I have been a fan of Tess Gerritson’s Rizzoli and Isles books since my boyfriend bought me a copy of The Surgeon a good few years ago.
Bantam Press, 2011 hardback edition, 336 pages - gift
It had me hooked from the first page to the last. I enjoyed it so much that I practically forced Savidge Reads to read it although it was possibly in bad taste that I bought it for him just before a stay in hospital!
Perhaps it really is true that what goes around, comes around though, because last week this rather splendid copy dropped through my letterbox – a gift from said friend and fellow Gerritson fan.
And look! He even got it signed by the author herself when he met her recently!
With life being a little bit hectic as of late, I fancied reading something that would really keep me gripped and The Silent Girl was just the ticket.
The story begins with the discovery of a woman, found brutally murdered in Boston’s Chinatown with her hand sliced clean-off. Detectives Rizzoli and Frost become suspicious that an old case, previously concluded to be a mass-murder suicide is not what it seems and re-open it, but seem to find only more questions they can’t answer easily. Even more intriguing is the character of Iris Fang, a Wushu martial arts teacher who lost her husband in the massacre and then suffered a double tragedy when her daughter was abducted. Could she be connected to the murder somehow?
I raced through The Silent Girl. Although I was hooked from the beginning, what I really liked was the way that the story evolved, becoming ever more complex without actually confusing me. I felt as if I started in one place and ended up somewhere quite different.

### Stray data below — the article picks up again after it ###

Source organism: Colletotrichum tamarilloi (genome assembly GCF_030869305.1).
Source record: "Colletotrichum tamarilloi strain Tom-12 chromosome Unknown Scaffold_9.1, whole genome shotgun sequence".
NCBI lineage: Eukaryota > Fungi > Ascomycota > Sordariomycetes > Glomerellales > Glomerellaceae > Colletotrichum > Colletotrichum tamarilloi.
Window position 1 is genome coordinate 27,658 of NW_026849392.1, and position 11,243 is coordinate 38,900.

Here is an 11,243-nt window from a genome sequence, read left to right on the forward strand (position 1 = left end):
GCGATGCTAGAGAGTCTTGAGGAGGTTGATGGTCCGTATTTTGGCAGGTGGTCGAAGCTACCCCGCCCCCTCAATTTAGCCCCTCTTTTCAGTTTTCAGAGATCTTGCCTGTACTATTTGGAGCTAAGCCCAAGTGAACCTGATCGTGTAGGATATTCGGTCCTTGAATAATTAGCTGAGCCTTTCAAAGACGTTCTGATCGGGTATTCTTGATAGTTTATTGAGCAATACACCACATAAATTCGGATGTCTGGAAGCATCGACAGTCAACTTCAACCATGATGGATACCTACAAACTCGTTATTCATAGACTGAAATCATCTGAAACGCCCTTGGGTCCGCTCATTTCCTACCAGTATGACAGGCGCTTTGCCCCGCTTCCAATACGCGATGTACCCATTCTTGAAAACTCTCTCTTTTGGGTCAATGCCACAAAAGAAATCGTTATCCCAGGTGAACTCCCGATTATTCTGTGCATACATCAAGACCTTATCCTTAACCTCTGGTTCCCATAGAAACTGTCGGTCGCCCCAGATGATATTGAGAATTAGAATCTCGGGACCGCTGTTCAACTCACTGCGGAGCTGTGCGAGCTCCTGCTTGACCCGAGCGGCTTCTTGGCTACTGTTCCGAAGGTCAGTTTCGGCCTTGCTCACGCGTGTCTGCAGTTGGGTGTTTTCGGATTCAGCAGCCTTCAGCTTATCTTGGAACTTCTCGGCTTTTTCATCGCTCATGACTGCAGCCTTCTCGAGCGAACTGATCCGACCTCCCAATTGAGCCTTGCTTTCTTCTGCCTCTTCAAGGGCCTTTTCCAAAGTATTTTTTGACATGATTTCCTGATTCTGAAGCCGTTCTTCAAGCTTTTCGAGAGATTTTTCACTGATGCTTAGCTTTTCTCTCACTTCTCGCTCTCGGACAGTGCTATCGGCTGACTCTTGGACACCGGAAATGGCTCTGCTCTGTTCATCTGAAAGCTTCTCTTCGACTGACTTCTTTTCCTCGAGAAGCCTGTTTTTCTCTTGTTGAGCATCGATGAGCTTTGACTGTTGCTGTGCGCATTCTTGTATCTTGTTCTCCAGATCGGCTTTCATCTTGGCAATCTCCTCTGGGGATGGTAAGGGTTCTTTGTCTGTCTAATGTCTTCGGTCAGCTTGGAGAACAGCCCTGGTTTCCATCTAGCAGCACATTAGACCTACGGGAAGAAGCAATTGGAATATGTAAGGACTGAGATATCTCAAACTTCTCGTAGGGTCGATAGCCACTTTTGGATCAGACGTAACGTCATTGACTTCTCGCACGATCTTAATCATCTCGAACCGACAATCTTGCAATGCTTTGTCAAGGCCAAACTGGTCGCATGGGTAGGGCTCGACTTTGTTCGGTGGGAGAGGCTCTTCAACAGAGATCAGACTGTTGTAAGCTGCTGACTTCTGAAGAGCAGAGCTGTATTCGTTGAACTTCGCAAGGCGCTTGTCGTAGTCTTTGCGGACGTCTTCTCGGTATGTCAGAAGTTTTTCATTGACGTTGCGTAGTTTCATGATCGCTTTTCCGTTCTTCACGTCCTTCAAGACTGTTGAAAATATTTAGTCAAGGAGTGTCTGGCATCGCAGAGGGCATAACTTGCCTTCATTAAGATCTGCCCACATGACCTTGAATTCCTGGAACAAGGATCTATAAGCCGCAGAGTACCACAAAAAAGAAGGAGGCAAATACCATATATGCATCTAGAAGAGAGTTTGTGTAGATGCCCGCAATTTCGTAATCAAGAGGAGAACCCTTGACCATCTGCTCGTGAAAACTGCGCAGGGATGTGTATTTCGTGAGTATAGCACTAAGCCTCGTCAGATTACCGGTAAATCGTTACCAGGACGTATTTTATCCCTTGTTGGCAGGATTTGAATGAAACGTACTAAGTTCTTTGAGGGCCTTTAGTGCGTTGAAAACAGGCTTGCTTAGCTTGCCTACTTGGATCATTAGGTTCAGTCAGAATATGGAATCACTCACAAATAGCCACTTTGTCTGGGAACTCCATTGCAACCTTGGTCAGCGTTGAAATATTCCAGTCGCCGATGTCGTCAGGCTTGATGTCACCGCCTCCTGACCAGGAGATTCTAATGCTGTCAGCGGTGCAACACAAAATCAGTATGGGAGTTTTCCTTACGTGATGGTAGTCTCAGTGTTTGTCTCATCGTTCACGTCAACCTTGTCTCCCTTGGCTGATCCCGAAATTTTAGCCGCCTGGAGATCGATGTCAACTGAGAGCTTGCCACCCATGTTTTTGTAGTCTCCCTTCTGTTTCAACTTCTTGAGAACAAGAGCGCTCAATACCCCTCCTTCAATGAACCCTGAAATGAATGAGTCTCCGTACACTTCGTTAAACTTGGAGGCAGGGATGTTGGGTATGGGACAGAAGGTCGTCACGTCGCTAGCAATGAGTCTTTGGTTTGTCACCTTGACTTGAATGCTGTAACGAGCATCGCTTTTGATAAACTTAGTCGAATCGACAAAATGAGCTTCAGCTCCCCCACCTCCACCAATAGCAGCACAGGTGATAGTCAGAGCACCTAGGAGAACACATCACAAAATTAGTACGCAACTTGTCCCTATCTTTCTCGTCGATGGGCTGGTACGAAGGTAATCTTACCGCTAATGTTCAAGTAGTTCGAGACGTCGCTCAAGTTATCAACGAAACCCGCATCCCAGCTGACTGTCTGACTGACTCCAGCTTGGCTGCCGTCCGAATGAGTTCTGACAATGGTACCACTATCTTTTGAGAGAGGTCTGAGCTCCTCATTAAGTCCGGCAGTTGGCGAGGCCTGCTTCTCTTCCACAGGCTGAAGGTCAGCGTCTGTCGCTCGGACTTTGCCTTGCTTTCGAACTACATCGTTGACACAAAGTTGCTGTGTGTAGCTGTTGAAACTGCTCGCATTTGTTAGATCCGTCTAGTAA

I love the way that Gerritson has woven Chinese folklore into the plot. It adds a deeper layer of mystery and suspense. In her author’s note, Gerritson says that this is one of the most personal novels that she has written because of her Chinese-American background and I can really tell that she enjoyed developing the mythical elements of the story.
Gerritson’s tightly plotted crime novel, laced with Chinese folklore has reminded me that I want to:
- Read all the Rizzoli and Isles thrillers
- Find out when the American TV series is coming over to the UK
- Dig out my set of Wu Cheng’en’s Journey to the West / Monkey and read them for myself
Has anyone seen the TV adaptation of the Rizzoli & Isles series? Has anyone read Journey to the West or can recommend other Chinese legends?